Wednesday, January 9, 2013

GUEST POST: How To Prevent The Most Common Running Injuries

This is the first guest post I host on my blog!

Mathew Kyle from Altra Zero Drop  is my guest today.
Altra Zero Drop is a company run by passionate individuals committed to helping running enthusiasts achieve their dreams through biomechanically proper footwear.

Last year I had my first running injury and I am now very interested in learning about how to prevent having another one so I was very happy that Matthew offered a post on how to prevent running injuries!


How To Prevent The Most Common Running Injuries

Running is a highly popular sport, which provides not only health benefits but great enjoyment too. In fact, runners enjoy the activity so much that they sometimes overdo it, and this is the source of a lot of the problems. Unfortunately injuries caused by running are very common, and most of these are caused either by overuse and overtraining, or by failure to make proper preparations.

Overuse, or overtraining, means exceeding your normal running capacity—that is, you start running further or faster without working up to it properly. The general advice is to avoid increasing your training mileage by more than 10% in a single week. Overtraining also involves failure to allow you sufficient recovery time. This is one of the main causes of the most common running injuries, including Achilles tendonitis and plantar fasciitis. Keep your schedule steady, and always take adequate rest.

The other main cause of foot injuries, of course, is failure to wear the correct footwear. The importance of this cannot be over-emphasized. Digging an old pair of shoes out of the closet, or continuing to run in shoes that are obviously worn down, is a seriously false economy. It is essential to choose the correct kind of shoe you require, which will be based on your foot type.

 Foot type refers to the structure of your foot and the degree to which you pronate, that is, how far your foot rolls inwards when it strikes the ground in running. If you under pronate or over pronate, you must have the right kind of shoe or it could result in injury— click here for more information about getting the right running shoes. In addition, it is a very good idea to consult an expert in running biomechanics, who will analyze the way you run, and if there are flaws, such as an awkward stride or foot-strike, will show you how to correct the problem.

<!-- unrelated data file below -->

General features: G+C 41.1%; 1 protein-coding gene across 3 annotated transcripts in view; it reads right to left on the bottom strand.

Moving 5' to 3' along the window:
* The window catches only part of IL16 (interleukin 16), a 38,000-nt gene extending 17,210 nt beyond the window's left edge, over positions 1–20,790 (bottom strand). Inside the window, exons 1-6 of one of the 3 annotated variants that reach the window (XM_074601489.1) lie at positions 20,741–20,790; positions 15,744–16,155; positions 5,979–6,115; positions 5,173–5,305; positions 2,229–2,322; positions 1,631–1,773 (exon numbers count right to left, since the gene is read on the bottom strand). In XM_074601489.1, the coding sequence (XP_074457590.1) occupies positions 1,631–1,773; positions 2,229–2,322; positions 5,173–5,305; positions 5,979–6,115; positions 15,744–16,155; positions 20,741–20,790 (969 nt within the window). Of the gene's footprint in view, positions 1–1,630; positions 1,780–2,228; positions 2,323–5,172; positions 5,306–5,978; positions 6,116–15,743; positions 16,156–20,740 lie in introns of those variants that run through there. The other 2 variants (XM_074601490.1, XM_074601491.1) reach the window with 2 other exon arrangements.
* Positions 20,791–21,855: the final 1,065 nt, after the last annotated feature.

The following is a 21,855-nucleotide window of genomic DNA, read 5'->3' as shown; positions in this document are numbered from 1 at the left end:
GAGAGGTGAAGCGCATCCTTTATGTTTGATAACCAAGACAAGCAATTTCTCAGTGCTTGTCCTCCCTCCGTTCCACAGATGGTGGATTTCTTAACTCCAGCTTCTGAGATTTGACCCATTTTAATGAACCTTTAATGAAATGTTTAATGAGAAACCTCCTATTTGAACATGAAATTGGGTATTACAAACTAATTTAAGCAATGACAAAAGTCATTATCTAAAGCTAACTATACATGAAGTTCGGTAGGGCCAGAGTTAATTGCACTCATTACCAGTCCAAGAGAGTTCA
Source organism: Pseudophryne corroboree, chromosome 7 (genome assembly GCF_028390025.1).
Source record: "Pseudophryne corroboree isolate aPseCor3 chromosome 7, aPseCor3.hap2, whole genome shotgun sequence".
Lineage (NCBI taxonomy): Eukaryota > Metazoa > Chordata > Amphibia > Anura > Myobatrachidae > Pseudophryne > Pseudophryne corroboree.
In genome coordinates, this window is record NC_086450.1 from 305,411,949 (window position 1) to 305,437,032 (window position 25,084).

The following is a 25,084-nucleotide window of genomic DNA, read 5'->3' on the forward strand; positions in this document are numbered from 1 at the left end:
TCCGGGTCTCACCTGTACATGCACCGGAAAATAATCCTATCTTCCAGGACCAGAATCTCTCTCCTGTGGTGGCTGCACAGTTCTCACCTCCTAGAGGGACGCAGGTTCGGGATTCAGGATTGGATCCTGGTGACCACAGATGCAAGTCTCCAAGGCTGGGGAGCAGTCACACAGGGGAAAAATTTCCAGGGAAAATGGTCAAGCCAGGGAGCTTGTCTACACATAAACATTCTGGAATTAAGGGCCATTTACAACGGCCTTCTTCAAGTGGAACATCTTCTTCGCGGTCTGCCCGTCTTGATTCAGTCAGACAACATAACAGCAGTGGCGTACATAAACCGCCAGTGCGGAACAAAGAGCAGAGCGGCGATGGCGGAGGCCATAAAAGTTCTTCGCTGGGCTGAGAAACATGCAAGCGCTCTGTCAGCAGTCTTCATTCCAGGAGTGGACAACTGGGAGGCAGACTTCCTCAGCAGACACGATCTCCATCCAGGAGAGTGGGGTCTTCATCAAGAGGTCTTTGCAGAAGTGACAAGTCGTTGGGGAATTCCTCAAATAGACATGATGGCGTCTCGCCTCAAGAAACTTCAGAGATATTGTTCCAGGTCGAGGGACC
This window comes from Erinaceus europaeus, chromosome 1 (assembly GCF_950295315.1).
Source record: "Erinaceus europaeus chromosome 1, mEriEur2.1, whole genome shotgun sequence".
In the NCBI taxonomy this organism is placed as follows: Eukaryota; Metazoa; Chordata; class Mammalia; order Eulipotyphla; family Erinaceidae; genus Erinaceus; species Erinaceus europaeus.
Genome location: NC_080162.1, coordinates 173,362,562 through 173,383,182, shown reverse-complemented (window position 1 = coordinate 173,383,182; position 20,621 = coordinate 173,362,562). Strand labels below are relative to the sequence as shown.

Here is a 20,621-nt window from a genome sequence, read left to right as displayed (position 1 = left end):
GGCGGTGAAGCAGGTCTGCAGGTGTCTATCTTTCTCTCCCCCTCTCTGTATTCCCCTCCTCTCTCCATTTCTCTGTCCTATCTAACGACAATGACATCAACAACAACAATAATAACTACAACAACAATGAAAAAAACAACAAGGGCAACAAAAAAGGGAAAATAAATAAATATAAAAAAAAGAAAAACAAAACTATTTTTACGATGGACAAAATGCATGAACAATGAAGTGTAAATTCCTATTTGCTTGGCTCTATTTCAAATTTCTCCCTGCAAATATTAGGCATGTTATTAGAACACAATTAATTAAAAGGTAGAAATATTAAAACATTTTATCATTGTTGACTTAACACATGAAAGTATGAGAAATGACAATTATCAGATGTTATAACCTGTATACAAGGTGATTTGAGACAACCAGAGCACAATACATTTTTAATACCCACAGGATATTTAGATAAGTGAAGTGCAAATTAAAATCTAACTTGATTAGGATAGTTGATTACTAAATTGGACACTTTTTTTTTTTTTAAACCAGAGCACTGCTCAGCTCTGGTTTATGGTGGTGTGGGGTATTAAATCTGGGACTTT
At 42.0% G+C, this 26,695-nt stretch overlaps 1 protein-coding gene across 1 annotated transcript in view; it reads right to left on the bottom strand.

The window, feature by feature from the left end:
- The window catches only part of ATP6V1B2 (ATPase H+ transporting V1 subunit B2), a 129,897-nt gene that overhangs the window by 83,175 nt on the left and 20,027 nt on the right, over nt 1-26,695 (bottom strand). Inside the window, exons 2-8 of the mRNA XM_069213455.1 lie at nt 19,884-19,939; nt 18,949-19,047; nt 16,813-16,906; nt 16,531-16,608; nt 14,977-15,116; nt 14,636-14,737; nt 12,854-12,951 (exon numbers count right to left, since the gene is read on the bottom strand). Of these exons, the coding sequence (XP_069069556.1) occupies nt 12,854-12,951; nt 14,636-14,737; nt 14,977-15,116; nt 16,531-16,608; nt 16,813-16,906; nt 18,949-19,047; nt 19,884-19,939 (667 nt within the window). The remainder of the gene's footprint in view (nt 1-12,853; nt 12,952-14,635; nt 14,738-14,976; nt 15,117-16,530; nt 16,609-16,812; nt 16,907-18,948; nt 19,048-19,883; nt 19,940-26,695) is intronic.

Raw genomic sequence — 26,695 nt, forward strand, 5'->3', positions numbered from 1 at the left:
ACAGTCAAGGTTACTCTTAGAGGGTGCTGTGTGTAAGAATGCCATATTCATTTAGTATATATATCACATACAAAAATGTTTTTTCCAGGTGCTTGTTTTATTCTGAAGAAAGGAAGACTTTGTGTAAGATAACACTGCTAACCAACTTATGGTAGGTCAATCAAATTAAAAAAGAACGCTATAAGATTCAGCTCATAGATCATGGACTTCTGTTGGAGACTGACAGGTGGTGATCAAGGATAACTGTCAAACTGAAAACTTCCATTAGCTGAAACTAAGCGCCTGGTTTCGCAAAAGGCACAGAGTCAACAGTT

However, your feet are not the only part of you that can get injured in running. Joint, muscle and soft tissue injuries are all too common as well, and these are mainly the result of not working up to your run correctly. Muscle preparation is particularly important. Before and after running, always stretch your muscles thoroughly, particularly the hamstrings, groin, quadriceps and calf muscles. This helps to increase the blood flow to the muscles, making them more flexible and so less likely to suffer injury. However, you must not stretch cold muscles—warm up first for at least five minutes, with a walk or a cycle ride. Do a gentle cool down afterwards, to help get rid of waste products that build up in the muscles. It is also essential to stay hydrated, and if you will be running for more than one hour, drink a sports drink in order to restore the electrolytes, including sodium and potassium, which you lose by sweating.

Regardless of whether you are a novice or a seasoned marathon runner, injuries can happen to anyone. It is a great shame when it happens, as you have to take a break from running, and probably from the rest of your life as well. The good news is that most of these injuries can be avoided with common sense and good preparation.
Thank you Matthew!